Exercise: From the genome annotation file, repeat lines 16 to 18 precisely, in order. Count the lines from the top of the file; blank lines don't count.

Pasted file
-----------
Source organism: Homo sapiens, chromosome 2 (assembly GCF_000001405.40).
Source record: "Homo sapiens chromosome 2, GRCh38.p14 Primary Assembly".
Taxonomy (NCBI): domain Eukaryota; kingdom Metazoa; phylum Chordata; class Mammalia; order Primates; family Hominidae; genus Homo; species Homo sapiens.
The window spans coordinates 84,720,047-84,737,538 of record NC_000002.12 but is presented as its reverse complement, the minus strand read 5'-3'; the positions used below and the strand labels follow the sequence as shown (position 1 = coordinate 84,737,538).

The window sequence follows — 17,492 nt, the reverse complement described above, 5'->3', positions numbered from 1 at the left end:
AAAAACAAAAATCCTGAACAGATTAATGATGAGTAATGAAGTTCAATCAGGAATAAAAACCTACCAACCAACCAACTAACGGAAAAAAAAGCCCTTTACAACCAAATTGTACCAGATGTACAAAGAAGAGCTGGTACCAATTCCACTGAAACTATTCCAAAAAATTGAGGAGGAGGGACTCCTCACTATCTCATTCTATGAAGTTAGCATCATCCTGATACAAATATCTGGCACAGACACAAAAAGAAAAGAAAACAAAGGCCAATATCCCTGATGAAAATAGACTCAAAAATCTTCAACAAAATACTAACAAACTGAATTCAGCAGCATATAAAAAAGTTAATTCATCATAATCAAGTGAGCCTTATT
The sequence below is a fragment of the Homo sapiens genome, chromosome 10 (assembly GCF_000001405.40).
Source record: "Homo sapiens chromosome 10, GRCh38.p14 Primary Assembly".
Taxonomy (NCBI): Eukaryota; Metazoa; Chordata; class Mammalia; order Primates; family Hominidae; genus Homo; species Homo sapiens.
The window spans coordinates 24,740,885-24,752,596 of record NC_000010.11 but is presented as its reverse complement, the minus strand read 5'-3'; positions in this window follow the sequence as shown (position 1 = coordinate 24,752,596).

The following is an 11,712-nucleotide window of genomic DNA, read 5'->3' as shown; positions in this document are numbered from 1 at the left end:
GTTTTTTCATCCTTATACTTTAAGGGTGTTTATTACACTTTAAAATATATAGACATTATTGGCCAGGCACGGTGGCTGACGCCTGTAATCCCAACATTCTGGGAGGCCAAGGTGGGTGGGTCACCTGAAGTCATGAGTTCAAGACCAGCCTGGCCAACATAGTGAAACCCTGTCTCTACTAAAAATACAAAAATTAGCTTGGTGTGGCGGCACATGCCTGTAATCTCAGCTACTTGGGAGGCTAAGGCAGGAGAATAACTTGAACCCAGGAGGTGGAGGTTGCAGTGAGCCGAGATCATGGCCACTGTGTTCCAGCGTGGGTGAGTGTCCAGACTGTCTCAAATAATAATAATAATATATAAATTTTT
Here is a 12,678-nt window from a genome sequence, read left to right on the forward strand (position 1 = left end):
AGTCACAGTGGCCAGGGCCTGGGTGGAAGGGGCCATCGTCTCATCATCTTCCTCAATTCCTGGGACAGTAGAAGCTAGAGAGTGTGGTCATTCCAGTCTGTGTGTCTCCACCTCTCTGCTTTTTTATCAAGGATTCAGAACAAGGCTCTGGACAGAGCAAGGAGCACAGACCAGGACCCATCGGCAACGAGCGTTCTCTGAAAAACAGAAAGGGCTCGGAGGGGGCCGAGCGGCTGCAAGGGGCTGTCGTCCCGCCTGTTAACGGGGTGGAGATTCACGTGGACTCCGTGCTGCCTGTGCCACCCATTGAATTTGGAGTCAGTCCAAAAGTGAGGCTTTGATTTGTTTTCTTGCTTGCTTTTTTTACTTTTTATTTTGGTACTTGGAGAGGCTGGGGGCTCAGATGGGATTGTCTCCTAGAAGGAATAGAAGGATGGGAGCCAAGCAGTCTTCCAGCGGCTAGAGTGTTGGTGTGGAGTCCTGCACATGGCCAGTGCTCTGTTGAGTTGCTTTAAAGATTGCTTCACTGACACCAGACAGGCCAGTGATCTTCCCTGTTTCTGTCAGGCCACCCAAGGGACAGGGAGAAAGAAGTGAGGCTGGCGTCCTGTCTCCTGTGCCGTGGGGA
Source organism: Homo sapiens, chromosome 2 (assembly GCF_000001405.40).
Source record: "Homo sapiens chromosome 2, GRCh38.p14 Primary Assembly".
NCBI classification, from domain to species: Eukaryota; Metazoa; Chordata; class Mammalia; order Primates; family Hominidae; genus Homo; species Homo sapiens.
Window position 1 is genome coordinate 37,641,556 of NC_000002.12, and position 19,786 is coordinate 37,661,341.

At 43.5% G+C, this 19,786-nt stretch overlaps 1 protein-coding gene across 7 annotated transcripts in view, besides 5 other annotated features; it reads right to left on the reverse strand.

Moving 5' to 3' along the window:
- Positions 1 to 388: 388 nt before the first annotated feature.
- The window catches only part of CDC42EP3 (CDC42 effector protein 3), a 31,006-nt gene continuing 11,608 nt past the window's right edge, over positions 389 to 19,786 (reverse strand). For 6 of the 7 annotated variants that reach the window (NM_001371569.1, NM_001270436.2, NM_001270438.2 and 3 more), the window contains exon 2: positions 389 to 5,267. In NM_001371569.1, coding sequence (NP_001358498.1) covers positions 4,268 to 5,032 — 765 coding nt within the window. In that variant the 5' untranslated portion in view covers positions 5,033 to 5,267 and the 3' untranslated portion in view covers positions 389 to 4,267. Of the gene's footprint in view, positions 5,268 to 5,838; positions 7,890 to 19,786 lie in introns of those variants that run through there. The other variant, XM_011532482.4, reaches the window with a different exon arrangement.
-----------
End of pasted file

Source record: "Homo sapiens chromosome 2, GRCh38.p14 Primary Assembly".
NCBI classification, from domain to species: Eukaryota; Metazoa; Chordata; class Mammalia; order Primates; family Hominidae; genus Homo; species Homo sapiens.
Window position 1 is genome coordinate 37,641,556 of NC_000002.12, and position 19,786 is coordinate 37,661,341.